In this study, cattle and pig slaughterhouse wastes (SHWs) were hydrothermally carbonized at 150–300 °C, and the properties of SHW-derived hydrochar were evaluated for its use as a solid fuel. The results demonstrated that increasing the hydrothermal carbonization (HTC) treatment temperature improved the energy-related properties (i.e., fuel ratio, higher heating value, and coalification degree) of both the cattle and pig SHW-derived hydrochars. However, the improvements of cattle SHW-derived hydrochars were not as dramatic as that of pig SHW-derived hydrochars, due to the lipid-rich components that do not participate in the HTC reaction. In this regard, there was no merit of using HTC treatment on cattle SHW for the production of hydrochar or using the hydrochar as a solid fuel in terms of energy retention efficiency. On the other hand, a mild HTC treatment at approximately 200 °C was deemed suitable for converting pig SHW to value-added solid fuel. The findings of this study suggest that the conversion of SHWs to hydrochar using HTC can provide an environmentally benign method for waste treatment and energy recovery from abandoned biomass. However, the efficiency of energy recovery varies depending on the chemical composition of the raw feedstock. Full article
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Article
Comparative Investigation of Yield and Quality of Bio-Oil and Biochar from Pyrolysis of Woody and Non-Woody Biomasses
Energies 2021, 14(4), 1092; https://doi.org/10.3390/en14041092 - 19 Feb 2021
Cited by 8 | Viewed by 1194
Abstract
This study investigated the quantitative and qualitative attributes of liquid product and biochar obtained from pyrolysis of woody biomass (rubberwood sawdust (RWS)) and non-woody biomasses (oil palm trunk (OPT) and oil palm fronds (OPF)). The prepared biomass was pyrolyzed at temperatures of 500 [...] Read more.
This study investigated the quantitative and qualitative attributes of liquid product and biochar obtained from pyrolysis of woody biomass (rubberwood sawdust (RWS)) and non-woody biomasses (oil palm trunk (OPT) and oil palm fronds (OPF)). The prepared biomass was pyrolyzed at temperatures of 500 °C, 550 °C, and 600 °C by using an agitated bed pyrolysis reactor, and then the yields and characteristics of liquid product and biochar were determined. The results showed that liquid product and biochar yields were in the respective ranges of 35.94–54.40% and 23.46–25.98% (wt.). Pyrolysis of RWS at 550 °C provided the highest liquid yield. The energy content of the water free liquid product was in the range 12.19–22.32 MJ/kg. The liquid product had a low pH and it mainly contained phenol groups as indicated by GC-MS. The biochars had high carbon contents (75.07–82.02%), while their oxygen contents were low (14.22–22%). The higher heating value (HHV) of biochar was in the range 26.42–29.33 MJ/kg. XRF analysis revealed that inorganic elements had higher contents in biochar than in the original biomass. The slagging and fouling indexes of biochar were also different from those of the biomass. High carbon content of the biochar confirms potential for its use in carbon sequestration. The specific surface of biochar was lower than that of biomass, while the average pore diameter of biochar was larger than for raw biomass as revealed by BET and SEM. These results on liquid product and biochar obtained from RWS, OPT, and OPF demonstrate that they are promising feedstocks for biofuels and other value-added products. Full article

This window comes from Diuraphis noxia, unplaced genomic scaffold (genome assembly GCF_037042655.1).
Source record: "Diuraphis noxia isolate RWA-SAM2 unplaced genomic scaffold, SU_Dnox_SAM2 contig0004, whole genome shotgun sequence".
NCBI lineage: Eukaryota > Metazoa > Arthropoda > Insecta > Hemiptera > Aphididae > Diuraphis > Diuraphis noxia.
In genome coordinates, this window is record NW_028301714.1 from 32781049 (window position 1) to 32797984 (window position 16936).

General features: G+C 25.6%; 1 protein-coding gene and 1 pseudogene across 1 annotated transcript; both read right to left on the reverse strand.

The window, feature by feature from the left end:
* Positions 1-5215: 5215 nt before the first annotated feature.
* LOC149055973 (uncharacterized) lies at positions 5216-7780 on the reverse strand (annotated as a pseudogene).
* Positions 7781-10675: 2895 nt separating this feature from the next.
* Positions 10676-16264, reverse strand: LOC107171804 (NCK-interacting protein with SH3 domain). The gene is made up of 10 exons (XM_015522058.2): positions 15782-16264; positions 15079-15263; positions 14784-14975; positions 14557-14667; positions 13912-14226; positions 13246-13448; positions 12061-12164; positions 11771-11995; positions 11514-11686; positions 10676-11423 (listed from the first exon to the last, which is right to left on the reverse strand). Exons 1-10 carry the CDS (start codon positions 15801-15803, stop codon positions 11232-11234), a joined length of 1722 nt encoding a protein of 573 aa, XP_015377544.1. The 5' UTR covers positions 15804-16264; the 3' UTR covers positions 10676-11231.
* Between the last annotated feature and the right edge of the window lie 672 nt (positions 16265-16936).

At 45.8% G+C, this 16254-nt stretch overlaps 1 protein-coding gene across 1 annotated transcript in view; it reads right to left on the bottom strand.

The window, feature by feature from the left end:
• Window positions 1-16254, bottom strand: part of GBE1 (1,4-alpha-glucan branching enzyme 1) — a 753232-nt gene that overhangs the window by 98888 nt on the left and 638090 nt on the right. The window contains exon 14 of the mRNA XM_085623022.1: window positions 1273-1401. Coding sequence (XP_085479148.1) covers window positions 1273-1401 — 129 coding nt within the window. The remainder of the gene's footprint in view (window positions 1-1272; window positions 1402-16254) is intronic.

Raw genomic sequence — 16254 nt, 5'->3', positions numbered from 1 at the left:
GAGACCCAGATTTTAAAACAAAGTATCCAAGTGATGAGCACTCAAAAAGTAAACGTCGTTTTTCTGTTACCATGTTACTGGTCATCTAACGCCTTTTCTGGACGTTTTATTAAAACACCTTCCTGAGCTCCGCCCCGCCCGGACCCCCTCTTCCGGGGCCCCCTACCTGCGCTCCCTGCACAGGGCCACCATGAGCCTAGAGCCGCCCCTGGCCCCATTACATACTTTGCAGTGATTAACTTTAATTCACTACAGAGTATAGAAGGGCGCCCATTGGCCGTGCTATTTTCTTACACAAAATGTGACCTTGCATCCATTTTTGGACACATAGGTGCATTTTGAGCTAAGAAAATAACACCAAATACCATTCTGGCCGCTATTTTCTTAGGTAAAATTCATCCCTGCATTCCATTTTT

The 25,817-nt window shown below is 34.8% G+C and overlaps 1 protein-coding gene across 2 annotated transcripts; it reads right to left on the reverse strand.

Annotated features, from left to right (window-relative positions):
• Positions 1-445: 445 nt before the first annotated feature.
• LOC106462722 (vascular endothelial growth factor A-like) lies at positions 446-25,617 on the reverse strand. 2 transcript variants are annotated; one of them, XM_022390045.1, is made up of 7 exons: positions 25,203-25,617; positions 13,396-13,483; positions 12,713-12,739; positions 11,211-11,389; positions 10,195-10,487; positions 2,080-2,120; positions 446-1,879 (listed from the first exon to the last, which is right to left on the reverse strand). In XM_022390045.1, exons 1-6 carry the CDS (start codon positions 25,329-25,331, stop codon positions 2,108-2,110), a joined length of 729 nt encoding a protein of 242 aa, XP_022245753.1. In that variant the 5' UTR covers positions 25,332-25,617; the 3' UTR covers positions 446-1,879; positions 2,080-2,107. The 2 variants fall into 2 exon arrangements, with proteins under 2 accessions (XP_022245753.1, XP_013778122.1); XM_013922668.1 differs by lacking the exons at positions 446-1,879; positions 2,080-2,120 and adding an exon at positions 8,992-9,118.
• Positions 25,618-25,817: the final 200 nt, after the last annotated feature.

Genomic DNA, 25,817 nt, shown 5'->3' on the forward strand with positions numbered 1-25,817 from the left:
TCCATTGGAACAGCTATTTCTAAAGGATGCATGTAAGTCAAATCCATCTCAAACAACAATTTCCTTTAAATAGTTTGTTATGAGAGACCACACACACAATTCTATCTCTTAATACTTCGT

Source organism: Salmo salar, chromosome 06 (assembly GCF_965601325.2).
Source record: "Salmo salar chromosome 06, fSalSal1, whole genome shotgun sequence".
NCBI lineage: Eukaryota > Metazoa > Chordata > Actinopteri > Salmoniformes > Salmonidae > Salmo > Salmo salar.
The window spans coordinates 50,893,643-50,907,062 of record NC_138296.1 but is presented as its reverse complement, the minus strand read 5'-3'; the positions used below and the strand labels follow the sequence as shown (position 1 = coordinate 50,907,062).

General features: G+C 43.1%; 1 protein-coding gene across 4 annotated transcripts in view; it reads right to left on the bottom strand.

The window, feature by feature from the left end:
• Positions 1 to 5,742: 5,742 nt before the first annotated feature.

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Article
Research and Development of Natural Vegetable Insulating Oil Based on Jatropha curcas Seed Oil
Energies 2020, 13(17), 4319; https://doi.org/10.3390/en13174319 - 20 Aug 2020
Viewed by 694
Abstract
Jatropha curcas is a natural non-food resource with high oil-content seeds, that has attracted worldwide attention as it is an ideal renewable resource for the production of biofuels. With the increasing use of vegetable insulating oil in related industries, it is valuable to [...] Read more.
Jatropha curcas is a natural non-food resource with high oil-content seeds, that has attracted worldwide attention as it is an ideal renewable resource for the production of biofuels. With the increasing use of vegetable insulating oil in related industries, it is valuable to develop the vegetable insulating oils from Jatropha curcas seed oil. This study explores how to use Jatropha curcas seed oil to prepare high-quality natural vegetable insulating oil. A six-step process is first established according to the optimization results of alkali refining, activated clay treatment and alumina treatment of Jatropha curcas seed oil, combined with cold treatment, water washing and high temperature decompression treatment. Physicochemical and electrical performance tests show that most of the properties of the prepared vegetable insulating oil are significantly improved compared with the original seed oil, and meet the standard requirements for vegetable insulating oil, especially with no sulfur corrosion, a breakdown voltage of 72 kV and an acid value (KOH, potassium hydroxide) of 0.012 mg/g. Full article